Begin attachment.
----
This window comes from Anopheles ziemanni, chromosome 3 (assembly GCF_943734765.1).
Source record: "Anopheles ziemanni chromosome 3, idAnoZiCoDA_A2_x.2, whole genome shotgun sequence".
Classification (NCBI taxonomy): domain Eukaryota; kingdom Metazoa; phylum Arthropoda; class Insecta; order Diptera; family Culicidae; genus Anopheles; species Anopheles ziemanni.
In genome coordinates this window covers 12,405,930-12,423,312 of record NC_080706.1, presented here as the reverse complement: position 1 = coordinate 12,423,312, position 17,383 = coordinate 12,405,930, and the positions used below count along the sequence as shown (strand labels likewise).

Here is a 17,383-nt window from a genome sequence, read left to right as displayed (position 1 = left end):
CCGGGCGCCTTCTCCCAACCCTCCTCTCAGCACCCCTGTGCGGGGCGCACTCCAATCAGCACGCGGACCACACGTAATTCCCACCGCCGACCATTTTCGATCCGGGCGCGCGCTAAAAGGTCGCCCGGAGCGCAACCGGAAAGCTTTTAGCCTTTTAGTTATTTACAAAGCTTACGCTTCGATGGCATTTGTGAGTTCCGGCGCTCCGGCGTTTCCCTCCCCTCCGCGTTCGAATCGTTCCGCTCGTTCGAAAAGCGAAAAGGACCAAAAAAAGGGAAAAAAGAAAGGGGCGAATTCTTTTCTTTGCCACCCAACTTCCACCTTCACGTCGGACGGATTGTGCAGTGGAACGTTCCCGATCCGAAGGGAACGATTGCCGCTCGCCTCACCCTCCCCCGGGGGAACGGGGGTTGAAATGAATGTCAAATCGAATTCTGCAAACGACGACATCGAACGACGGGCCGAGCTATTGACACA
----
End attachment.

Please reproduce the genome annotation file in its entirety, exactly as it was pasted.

This window comes from Anopheles ziemanni, chromosome 3 (assembly GCF_943734765.1).
Source record: "Anopheles ziemanni chromosome 3, idAnoZiCoDA_A2_x.2, whole genome shotgun sequence".
Classification (NCBI taxonomy): domain Eukaryota; kingdom Metazoa; phylum Arthropoda; class Insecta; order Diptera; family Culicidae; genus Anopheles; species Anopheles ziemanni.
In genome coordinates this window covers 12,405,930-12,423,312 of record NC_080706.1, presented here as the reverse complement: position 1 = coordinate 12,423,312, position 17,383 = coordinate 12,405,930, and the positions used below count along the sequence as shown (strand labels likewise).

Here is a 17,383-nt window from a genome sequence, read left to right as displayed (position 1 = left end):
CCGGGCGCCTTCTCCCAACCCTCCTCTCAGCACCCCTGTGCGGGGCGCACTCCAATCAGCACGCGGACCACACGTAATTCCCACCGCCGACCATTTTCGATCCGGGCGCGCGCTAAAAGGTCGCCCGGAGCGCAACCGGAAAGCTTTTAGCCTTTTAGTTATTTACAAAGCTTACGCTTCGATGGCATTTGTGAGTTCCGGCGCTCCGGCGTTTCCCTCCCCTCCGCGTTCGAATCGTTCCGCTCGTTCGAAAAGCGAAAAGGACCAAAAAAAGGGAAAAAAGAAAGGGGCGAATTCTTTTCTTTGCCACCCAACTTCCACCTTCACGTCGGACGGATTGTGCAGTGGAACGTTCCCGATCCGAAGGGAACGATTGCCGCTCGCCTCACCCTCCCCCGGGGGAACGGGGGTTGAAATGAATGTCAAATCGAATTCTGCAAACGACGACATCGAACGACGGGCCGAGCTATTGACACA